Seirin J-Type needles were primarily used for all needle placement. Length was 30 mm, gauge sizes 0.14 mm, 0.16 mm, and 0.20 mm were all used and selected accordingly to location and patient preference. Carbo, gauge 0.20 mm, 13 mm length were used for electroacupuncture.


On conventional pharmacological treatment Willow’s recovery had plateaued at the 3-week timeframe, but she made vast improvements were noted after starting acupuncture. There was mild increased motor function in her front limbs after the first treatment, but notable motor function improvement in all four limbs by the third treatment. Her improvements are largely attributed to her acupuncture treatments and her owner’s dedication to physical therapy exercises completed at home. Acupuncture and electroacupuncture not only help address underlying pain, but also help with neurologic recovery. Neuroanatomically designed protocols allow the provider to select points that are specific for that patient’s injuries. These points are selected to help neuromodulate at both the injury site as well as peripherally. Acupuncture helps improve blood flow to musculature and helps attenuate inflammation which is important when treating spinal cord injuries.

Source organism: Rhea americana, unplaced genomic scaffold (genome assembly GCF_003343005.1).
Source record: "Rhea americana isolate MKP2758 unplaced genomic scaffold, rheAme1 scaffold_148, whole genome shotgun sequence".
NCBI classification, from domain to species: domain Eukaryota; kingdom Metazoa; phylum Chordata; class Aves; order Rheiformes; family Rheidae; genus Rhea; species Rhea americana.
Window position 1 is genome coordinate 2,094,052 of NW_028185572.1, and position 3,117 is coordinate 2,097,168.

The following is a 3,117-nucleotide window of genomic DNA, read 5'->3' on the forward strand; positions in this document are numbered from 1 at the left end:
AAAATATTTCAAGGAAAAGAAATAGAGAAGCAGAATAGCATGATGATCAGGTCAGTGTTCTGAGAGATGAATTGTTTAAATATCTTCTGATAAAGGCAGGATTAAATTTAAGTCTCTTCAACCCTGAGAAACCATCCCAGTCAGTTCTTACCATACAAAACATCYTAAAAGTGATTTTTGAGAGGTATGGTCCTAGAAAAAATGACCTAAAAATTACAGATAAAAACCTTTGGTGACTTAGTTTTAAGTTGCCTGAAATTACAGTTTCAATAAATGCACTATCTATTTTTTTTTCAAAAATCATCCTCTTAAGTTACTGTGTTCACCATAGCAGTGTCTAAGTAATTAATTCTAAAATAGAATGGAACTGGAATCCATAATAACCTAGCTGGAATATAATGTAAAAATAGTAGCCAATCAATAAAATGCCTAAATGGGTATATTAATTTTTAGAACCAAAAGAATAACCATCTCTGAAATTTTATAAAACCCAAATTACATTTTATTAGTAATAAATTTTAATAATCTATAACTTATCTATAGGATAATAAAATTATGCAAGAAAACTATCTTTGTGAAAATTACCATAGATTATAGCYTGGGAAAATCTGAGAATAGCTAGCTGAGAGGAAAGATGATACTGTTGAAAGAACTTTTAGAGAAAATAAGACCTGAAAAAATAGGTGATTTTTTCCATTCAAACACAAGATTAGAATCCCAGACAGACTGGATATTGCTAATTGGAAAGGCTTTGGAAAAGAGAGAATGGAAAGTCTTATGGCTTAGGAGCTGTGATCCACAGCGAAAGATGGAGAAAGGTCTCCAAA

This case has taught me the importance of creating a well thought out protocol that not only addresses the primary injury, but also includes points that stimulate the central, peripheral, and autonomic nervous systems. This is the basis of the MAIN (Medical Acupuncture and Integrative Neuromodulation) approach that should be used in every protocol. What I found clinically relevant about this case was the time frame in which Willow became ambulatory. In Liu’s study referenced below, the amount of time to become ambulatory was about the same time interval from initial injury to starting acupuncture. For example, if there was a 2-week interval from initial injury to starting acupuncture treatment then it took about 2-weeks for the patient to become ambulatory. This same time interval was noted in this case. I think this is very relevant to help provide an estimated timeline and expectation for the owners.


  • Liu, Ching Ming et al. “Retrospective study of the clinical effects of acupuncture on cervical neurological diseases in dogs.” Journal of veterinary science vol. 17,3 (2016): 337-45. doi:10.4142/jvs.2016.17.3.337
  • Janssens, L. A. “The Treatment of Canine Cervical Disc Disease by Acupuncture: A Review of Thirty-Two Cases.” Journal of Small Animal Practice, vol. 26, no. 4, 1985, pp. 203–212.,